How people elect parliaments
Nearly six months on from last year’s national elections, German Chancellor Angela Merkel will finally form a new government with a parliamentary mandate, after Social Democrat party members agreed to permit their representatives to join her cabinet.
The elections last September generated historically good results for Germany’s four minor parties – the Greens, the Free Democrats (FDP), the Left (die Linke) and the populist right-wing Alternative for Germany (AfD).
For 8 of the past 12 years Merkel’s centre-right Christian Democrats (CDU) with their coalition partners in the state of Bavaria the Christian Social Union (CSU) have governed in a ‘grand coalition’ with the centre-left Social Democrats (SPD). After September, the SPD announced it wished to leave the coalition and instead go through a period outside government to try to restore its battered support among voters.
But delicate negations for Merkel’s first alternative, a three-way coalition including the Greens and the FDP, collapsed late last year.
Merkel’s parties and the Greens had apparently been willing to find brokered solutions to their many policy differences, as they have done in some German state governments. But the FDP under new leader Christian Lindner would not join in the compromises.
The gridlock has left Merkel and her government carrying on in an acting capacity for six months, but the sense of responsibility for giving the stability-loving country a workable result has also slowly forced the SPD back to the negotiating table.
In the new coalition deal announced in recent weeks, the SPD won significant policy concessions from the CDU-CSU, and a cabinet make-up very favourable to the SPD given the parties respective vote shares. SPD will have 6 cabinet positions to the CDU’s 5 and the CSU’s 3, and SPD will receive both the foreign ministry and the economic ministry.
CDU members might be entitled to feel the deal has traded away much of their power and policy positions, given that they were clearly the most favoured party at the elections.
But the more immediate problem was appeasing the SPD’s rank and file members. The government agreement included a requirement for a mass vote of SPD members to approve the arrangement, to give the party leaders political coverage from their restless membership.
On the weekend the postal ballot of 460,000 SPD members has now approved the arrangement, with a solid 66% voting in favour.
The situation may yet cause the SPD to bleed public support to the other left parties the Greens and die Linke, unless the benefits of government influence can somehow turn their position around during the coming term.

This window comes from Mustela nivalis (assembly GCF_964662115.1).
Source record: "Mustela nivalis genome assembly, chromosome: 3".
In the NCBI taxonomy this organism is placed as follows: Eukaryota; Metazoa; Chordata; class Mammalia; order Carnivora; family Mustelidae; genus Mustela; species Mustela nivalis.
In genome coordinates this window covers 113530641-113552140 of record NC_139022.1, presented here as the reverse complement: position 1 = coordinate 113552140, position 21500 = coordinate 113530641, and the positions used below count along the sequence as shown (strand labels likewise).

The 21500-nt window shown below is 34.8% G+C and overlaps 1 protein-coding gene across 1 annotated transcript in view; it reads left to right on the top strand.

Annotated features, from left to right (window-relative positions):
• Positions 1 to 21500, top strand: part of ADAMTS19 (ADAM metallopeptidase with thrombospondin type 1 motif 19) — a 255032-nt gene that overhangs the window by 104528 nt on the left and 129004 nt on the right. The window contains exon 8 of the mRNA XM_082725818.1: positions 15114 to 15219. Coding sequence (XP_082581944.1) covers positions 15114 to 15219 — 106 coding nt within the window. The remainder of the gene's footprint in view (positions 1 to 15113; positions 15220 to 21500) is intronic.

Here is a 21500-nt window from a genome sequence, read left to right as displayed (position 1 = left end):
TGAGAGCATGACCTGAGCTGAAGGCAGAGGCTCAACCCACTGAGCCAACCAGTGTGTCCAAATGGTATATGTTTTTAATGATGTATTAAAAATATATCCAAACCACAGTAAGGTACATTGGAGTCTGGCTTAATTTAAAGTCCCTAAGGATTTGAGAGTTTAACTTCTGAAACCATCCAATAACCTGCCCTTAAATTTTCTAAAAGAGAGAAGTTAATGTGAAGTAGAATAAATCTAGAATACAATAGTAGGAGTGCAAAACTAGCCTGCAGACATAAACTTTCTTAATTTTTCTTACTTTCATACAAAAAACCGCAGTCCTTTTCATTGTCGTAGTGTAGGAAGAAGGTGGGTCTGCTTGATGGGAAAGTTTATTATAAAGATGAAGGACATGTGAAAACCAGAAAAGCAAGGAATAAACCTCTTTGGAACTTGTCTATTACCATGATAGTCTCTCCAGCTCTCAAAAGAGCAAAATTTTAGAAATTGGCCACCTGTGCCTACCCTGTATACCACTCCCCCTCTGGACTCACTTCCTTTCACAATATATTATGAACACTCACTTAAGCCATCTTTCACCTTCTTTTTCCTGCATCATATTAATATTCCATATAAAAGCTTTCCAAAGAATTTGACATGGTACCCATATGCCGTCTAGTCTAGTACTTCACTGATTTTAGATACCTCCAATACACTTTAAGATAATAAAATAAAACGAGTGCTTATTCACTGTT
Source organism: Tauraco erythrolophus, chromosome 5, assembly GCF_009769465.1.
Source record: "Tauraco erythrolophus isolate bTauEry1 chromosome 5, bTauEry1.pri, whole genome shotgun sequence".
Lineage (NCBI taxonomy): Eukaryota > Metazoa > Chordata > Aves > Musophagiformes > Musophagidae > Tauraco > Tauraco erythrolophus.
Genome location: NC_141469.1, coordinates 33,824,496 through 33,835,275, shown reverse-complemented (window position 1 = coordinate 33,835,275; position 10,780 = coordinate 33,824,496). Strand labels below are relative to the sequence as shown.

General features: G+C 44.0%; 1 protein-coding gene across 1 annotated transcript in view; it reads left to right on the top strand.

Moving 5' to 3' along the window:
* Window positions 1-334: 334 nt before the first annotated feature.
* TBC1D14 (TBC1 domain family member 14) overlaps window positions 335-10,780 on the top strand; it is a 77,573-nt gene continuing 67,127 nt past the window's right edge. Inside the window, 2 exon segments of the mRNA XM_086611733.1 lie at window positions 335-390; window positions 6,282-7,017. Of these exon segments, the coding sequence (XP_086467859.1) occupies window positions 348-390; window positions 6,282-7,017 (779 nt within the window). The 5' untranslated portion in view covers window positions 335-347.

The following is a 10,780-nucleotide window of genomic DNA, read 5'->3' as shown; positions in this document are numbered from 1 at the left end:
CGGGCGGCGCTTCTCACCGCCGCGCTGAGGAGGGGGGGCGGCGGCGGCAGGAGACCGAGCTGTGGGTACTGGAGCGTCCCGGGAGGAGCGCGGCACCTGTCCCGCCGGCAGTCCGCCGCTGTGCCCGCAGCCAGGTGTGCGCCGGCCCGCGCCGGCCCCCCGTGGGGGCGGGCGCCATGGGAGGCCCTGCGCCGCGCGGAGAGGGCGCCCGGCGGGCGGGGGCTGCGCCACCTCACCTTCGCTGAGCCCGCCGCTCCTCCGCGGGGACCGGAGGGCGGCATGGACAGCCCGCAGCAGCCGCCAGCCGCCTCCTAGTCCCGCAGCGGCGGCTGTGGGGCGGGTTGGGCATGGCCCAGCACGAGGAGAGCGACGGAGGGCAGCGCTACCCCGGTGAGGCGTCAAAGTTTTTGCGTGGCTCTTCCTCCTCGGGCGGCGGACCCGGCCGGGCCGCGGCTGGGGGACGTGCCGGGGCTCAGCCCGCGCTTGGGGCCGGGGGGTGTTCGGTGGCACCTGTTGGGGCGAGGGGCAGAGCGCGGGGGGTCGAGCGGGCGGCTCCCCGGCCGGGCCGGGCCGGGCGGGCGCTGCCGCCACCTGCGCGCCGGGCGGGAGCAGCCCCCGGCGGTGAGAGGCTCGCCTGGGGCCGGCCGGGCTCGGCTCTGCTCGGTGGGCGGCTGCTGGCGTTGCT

The alternative to this weekend’s deal, which will formally be concluded by a vote in the Bundestag on March 14, was probably new elections that might have changed little.
Polling of German partisan support shows that the only thing changing since the last election is actually a slight growth in minor party support.
Aggregates from poll monitors such as Europe Elects indicates that the FDP support is down slightly, perhaps because some of the their supporters are disappointed that they did not take the offer of a government role when they had the opportunity.
But support for each of AfD, die Linke and the Greens has eased upwards.
Support for the SPD has continued to reach new historical lows, down from the September’s 20% to around 17-18% (with one poll even showing 15% support).
If new elections were held now, the only likely outcome is pretty much the same as the current political scenario.
The mechanics of seat allocation in the Bundestag under Germany’s mixed-member proportional (MMP) system is driven by a curious electoral system anomaly: the CSU party in Bavaria currently wins all 46 local seats in that state with just over 6% of the national vote, but as the relative numbers of the seven parties must end up strictly proportional to national vote shares, the seat numbers for all the minor parties are ballooning up to highly inflated numbers.
If the trend for minor party support were to continue (and in particular, if the CDU-CSU vote were to stray significantly further towards the AfD vote), a fresh election could even bring about the result where the combined seat total of the CDU/CSU/SPD could fall below a majority of Bundestag seats.
At present the parties of the grand coalition holds 399 out of 709 seats. If a new election followed current poll results (and the CSU kept winning al the local Bavarian seats), the outcome would be around 379 seats out of 713 – only around 20 seats above the majority number.
While the prospect of the four minor parties having more seats in total than the two major parties would seem like a new form of crisis, it would also almost certainly prompt the FDP to come off the fence and reconsider joining government, with the Greens already indicating willingness to do so.